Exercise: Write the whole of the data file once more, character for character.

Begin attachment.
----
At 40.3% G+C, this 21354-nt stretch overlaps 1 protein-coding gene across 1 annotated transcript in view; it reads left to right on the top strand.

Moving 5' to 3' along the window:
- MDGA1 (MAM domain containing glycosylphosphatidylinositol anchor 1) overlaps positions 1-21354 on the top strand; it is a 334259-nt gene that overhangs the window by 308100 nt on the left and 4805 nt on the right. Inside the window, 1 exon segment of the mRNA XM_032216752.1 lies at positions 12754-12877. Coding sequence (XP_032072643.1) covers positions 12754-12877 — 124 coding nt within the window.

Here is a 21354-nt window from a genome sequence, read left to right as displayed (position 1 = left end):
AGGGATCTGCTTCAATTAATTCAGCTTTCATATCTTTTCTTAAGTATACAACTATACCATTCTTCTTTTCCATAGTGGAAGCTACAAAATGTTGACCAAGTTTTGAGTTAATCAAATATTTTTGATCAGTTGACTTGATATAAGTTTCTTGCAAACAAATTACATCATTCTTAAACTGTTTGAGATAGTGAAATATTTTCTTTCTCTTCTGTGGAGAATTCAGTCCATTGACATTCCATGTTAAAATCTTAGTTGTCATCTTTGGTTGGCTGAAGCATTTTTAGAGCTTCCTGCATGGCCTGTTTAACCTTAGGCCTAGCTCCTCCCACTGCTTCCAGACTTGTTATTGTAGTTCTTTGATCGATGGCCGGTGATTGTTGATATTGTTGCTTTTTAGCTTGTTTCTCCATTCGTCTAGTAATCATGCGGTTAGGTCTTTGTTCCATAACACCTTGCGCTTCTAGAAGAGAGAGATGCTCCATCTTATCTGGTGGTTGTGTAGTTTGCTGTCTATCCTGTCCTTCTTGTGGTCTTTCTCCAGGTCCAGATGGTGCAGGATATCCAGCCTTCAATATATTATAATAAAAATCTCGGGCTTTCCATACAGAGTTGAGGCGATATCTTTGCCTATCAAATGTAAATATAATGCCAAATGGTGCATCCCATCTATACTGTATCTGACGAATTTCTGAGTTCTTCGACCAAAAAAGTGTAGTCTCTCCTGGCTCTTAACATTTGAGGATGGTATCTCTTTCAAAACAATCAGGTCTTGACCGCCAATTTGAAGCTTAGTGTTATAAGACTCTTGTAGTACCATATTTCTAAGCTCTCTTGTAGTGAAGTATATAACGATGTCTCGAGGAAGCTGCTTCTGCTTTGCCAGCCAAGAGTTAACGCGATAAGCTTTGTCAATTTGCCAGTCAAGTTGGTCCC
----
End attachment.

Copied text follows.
At 40.3% G+C, this 21354-nt stretch overlaps 1 protein-coding gene across 1 annotated transcript in view; it reads left to right on the top strand.

Moving 5' to 3' along the window:
- MDGA1 (MAM domain containing glycosylphosphatidylinositol anchor 1) overlaps positions 1-21354 on the top strand; it is a 334259-nt gene that overhangs the window by 308100 nt on the left and 4805 nt on the right. Inside the window, 1 exon segment of the mRNA XM_032216752.1 lies at positions 12754-12877. Coding sequence (XP_032072643.1) covers positions 12754-12877 — 124 coding nt within the window.

Here is a 21354-nt window from a genome sequence, read left to right as displayed (position 1 = left end):
AGGGATCTGCTTCAATTAATTCAGCTTTCATATCTTTTCTTAAGTATACAACTATACCATTCTTCTTTTCCATAGTGGAAGCTACAAAATGTTGACCAAGTTTTGAGTTAATCAAATATTTTTGATCAGTTGACTTGATATAAGTTTCTTGCAAACAAATTACATCATTCTTAAACTGTTTGAGATAGTGAAATATTTTCTTTCTCTTCTGTGGAGAATTCAGTCCATTGACATTCCATGTTAAAATCTTAGTTGTCATCTTTGGTTGGCTGAAGCATTTTTAGAGCTTCCTGCATGGCCTGTTTAACCTTAGGCCTAGCTCCTCCCACTGCTTCCAGACTTGTTATTGTAGTTCTTTGATCGATGGCCGGTGATTGTTGATATTGTTGCTTTTTAGCTTGTTTCTCCATTCGTCTAGTAATCATGCGGTTAGGTCTTTGTTCCATAACACCTTGCGCTTCTAGAAGAGAGAGATGCTCCATCTTATCTGGTGGTTGTGTAGTTTGCTGTCTATCCTGTCCTTCTTGTGGTCTTTCTCCAGGTCCAGATGGTGCAGGATATCCAGCCTTCAATATATTATAATAAAAATCTCGGGCTTTCCATACAGAGTTGAGGCGATATCTTTGCCTATCAAATGTAAATATAATGCCAAATGGTGCATCCCATCTATACTGTATCTGACGAATTTCTGAGTTCTTCGACCAAAAAAGTGTAGTCTCTCCTGGCTCTTAACATTTGAGGATGGTATCTCTTTCAAAACAATCAGGTCTTGACCGCCAATTTGAAGCTTAGTGTTATAAGACTCTTGTAGTACCATATTTCTAAGCTCTCTTGTAGTGAAGTATATAACGATGTCTCGAGGAAGCTGCTTCTGCTTTGCCAGCCAAGAGTTAACGCGATAAGCTTTGTCAATTTGCCAGTCAAGTTGGTCCC